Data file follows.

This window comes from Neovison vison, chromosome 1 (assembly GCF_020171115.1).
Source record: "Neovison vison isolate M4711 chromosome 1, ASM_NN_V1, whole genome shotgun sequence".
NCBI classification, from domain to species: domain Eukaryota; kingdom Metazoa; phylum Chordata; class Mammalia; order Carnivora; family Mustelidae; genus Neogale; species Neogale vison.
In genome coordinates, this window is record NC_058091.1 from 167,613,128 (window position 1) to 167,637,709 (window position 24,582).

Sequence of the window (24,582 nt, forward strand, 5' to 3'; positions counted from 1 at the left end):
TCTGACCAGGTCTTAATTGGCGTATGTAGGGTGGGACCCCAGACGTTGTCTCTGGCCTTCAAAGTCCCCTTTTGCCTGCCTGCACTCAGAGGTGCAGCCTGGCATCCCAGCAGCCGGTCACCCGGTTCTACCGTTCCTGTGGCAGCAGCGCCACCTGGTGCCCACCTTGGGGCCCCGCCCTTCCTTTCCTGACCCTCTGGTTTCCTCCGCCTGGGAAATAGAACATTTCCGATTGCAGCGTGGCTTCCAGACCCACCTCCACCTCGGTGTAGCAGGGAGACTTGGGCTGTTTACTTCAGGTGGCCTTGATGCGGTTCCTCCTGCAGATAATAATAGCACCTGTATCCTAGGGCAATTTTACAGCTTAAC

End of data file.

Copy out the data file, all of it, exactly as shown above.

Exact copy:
This window comes from Neovison vison, chromosome 1 (assembly GCF_020171115.1).
Source record: "Neovison vison isolate M4711 chromosome 1, ASM_NN_V1, whole genome shotgun sequence".
NCBI classification, from domain to species: domain Eukaryota; kingdom Metazoa; phylum Chordata; class Mammalia; order Carnivora; family Mustelidae; genus Neogale; species Neogale vison.
In genome coordinates, this window is record NC_058091.1 from 167,613,128 (window position 1) to 167,637,709 (window position 24,582).

Sequence of the window (24,582 nt, forward strand, 5' to 3'; positions counted from 1 at the left end):
TCTGACCAGGTCTTAATTGGCGTATGTAGGGTGGGACCCCAGACGTTGTCTCTGGCCTTCAAAGTCCCCTTTTGCCTGCCTGCACTCAGAGGTGCAGCCTGGCATCCCAGCAGCCGGTCACCCGGTTCTACCGTTCCTGTGGCAGCAGCGCCACCTGGTGCCCACCTTGGGGCCCCGCCCTTCCTTTCCTGACCCTCTGGTTTCCTCCGCCTGGGAAATAGAACATTTCCGATTGCAGCGTGGCTTCCAGACCCACCTCCACCTCGGTGTAGCAGGGAGACTTGGGCTGTTTACTTCAGGTGGCCTTGATGCGGTTCCTCCTGCAGATAATAATAGCACCTGTATCCTAGGGCAATTTTACAGCTTAAC